With improvements to Mount Airy's water distribution system expected to be completed next month, town officials will consider easing water-use restrictions that have been in place since spring.
The town is spending $325,000 to expand and improve the water distribution system, making it more even throughout town. The north water tower is more heavily used because of greater development on the town's north side.
Mayor Gerald Johnson said a study addressing the town's water needs identified the distribution system as a key element.
"We have added water lines and tied into existing lines to make the distribution of water from the north and south towers flow better," Johnson said.
"This past summer," he said, "we would have alarms going off in our water system two to three times a week."
Those alarms would sound mainly on weekends, when outdoor water use peaked. A lack of water in the north tower has often prompted the alarms when water was available, but not as accessible, in the south tower.
During an emergency meeting in May, the Town Council banned outdoor water use. Late that month, though, rain helped take the pressure off the system. The watering ban was replaced by restrictions in June.
Under the restrictions, residents with even-numbered addresses are allowed to water gardens and wash cars on even-numbered days, those with odd-numbered addresses on odd-numbered days. The use of lawn sprinklers is permitted from 8 a.m. to noon on the appropriate days.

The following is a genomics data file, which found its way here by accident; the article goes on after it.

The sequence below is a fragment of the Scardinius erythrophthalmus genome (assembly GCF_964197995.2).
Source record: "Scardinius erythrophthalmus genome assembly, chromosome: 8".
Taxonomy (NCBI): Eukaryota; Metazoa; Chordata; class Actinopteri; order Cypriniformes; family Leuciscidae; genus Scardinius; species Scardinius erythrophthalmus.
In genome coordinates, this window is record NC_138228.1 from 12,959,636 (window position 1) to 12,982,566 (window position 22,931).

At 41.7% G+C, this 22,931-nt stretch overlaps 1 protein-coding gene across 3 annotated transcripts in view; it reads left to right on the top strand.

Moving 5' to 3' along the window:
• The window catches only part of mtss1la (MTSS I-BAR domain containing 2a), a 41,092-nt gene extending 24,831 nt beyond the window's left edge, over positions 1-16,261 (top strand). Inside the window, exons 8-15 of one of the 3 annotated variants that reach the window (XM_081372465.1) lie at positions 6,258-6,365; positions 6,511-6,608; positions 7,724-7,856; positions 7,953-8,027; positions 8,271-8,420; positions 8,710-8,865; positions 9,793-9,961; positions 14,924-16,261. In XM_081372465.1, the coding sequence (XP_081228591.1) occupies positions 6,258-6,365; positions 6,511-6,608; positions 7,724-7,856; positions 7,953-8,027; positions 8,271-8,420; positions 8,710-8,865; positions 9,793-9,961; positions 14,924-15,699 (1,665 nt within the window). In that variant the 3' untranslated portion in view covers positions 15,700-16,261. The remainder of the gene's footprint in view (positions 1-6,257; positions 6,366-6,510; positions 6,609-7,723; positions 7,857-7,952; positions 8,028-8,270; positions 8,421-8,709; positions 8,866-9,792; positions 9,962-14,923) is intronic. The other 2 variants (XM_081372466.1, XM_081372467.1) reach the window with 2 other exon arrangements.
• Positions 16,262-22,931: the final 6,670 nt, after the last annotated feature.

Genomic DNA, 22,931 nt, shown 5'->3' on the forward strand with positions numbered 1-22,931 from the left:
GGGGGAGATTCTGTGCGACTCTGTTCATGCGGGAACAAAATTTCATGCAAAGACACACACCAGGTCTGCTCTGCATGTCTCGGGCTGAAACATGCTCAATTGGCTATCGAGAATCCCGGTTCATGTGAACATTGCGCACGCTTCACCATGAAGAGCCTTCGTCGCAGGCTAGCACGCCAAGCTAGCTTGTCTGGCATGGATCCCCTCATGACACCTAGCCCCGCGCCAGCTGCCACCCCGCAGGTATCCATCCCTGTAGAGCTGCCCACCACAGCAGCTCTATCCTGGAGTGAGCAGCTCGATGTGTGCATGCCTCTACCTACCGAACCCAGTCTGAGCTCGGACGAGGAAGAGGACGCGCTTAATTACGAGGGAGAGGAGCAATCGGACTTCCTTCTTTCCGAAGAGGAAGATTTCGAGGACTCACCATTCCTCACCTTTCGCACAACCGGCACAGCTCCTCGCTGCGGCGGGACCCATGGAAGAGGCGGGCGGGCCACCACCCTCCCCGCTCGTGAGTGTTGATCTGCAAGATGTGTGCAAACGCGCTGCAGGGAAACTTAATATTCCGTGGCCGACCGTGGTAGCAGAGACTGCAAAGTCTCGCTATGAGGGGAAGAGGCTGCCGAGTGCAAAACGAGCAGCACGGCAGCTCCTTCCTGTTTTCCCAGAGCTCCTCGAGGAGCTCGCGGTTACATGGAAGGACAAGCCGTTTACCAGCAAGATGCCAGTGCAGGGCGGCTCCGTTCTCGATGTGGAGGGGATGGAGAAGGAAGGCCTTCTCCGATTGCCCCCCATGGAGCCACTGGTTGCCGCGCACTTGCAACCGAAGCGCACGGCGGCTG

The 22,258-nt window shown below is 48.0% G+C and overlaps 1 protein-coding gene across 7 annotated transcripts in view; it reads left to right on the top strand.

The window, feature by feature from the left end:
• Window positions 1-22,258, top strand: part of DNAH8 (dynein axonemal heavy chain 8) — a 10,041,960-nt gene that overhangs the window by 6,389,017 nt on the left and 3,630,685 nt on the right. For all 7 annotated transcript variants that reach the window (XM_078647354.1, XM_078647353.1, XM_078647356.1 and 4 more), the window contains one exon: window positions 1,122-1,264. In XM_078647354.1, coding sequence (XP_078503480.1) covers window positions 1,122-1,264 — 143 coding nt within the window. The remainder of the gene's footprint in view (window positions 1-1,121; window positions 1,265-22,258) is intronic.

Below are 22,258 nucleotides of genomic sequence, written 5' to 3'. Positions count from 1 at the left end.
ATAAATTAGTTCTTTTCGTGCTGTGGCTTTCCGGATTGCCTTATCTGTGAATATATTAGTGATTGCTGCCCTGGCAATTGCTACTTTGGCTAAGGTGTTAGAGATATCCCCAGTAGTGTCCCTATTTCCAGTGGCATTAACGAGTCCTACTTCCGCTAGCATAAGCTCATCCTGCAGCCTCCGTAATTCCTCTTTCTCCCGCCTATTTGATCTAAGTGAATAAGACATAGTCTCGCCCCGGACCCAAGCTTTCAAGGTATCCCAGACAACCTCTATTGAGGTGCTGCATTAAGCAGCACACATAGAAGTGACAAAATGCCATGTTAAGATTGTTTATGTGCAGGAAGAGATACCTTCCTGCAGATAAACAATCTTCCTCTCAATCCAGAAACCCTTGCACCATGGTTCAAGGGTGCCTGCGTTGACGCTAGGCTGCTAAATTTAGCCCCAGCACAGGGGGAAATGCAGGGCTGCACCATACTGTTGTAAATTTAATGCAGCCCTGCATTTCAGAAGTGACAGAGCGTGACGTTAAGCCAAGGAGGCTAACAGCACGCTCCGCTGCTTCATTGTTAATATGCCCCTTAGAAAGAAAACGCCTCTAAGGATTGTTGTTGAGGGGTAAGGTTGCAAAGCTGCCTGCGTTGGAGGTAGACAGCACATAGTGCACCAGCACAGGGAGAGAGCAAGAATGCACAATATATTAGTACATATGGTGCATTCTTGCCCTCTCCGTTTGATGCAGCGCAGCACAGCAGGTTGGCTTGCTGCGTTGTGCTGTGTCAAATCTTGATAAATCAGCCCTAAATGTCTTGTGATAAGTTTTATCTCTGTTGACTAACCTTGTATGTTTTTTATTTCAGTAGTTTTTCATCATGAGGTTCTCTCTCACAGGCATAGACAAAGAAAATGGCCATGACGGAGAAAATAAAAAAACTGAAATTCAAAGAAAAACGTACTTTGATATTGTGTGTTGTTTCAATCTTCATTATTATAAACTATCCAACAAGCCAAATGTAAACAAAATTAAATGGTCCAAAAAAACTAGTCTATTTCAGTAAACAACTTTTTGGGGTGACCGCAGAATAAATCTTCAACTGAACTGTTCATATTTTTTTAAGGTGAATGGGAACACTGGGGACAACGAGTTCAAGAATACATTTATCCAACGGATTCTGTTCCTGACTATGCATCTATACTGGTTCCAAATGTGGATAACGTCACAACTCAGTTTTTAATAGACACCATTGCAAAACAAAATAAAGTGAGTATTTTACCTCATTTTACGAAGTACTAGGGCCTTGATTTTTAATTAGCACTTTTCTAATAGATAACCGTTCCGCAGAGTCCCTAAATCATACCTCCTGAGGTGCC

Those restrictions remain in effect, and the mayor said the town will decide whether to ease them as it watches the improved water distribution system.
Water restrictions are not new in fast-growing Mount Airy.
They were adopted three summers ago, when rain was so scarce and enforcement so tight that many people used bath water on their gardens, town officials said.
But the restrictions have posed problems for some.
Mount Airy resident Dick Cardany builds lily ponds for a living. He said his business must have a lush, green lawn and pristine landscaping.
"It's important for us to keep pretty grounds because customers see our property like a point of display in a retail environment," said Cardany.
He said the town's odd-even watering restrictions cause problems with his business and cost him customers.
"I was installing a lily pond in town and the customer told me we couldn't use the outdoor hose the next day. I've also had people hesitate to install a pond because of the constant concerns about water in town," he said.
The town's water study recommended looking for new water sources. Water use in Mount Airy has increased almost 50 percent in the past few years, as the population has more than doubled during the past decade.
"I think most residents are more cognizant of the water situation now. They realize we are on wells - not a reservoir and not the Potomac River - and we need to protect our resources as much as possible," Johnson said.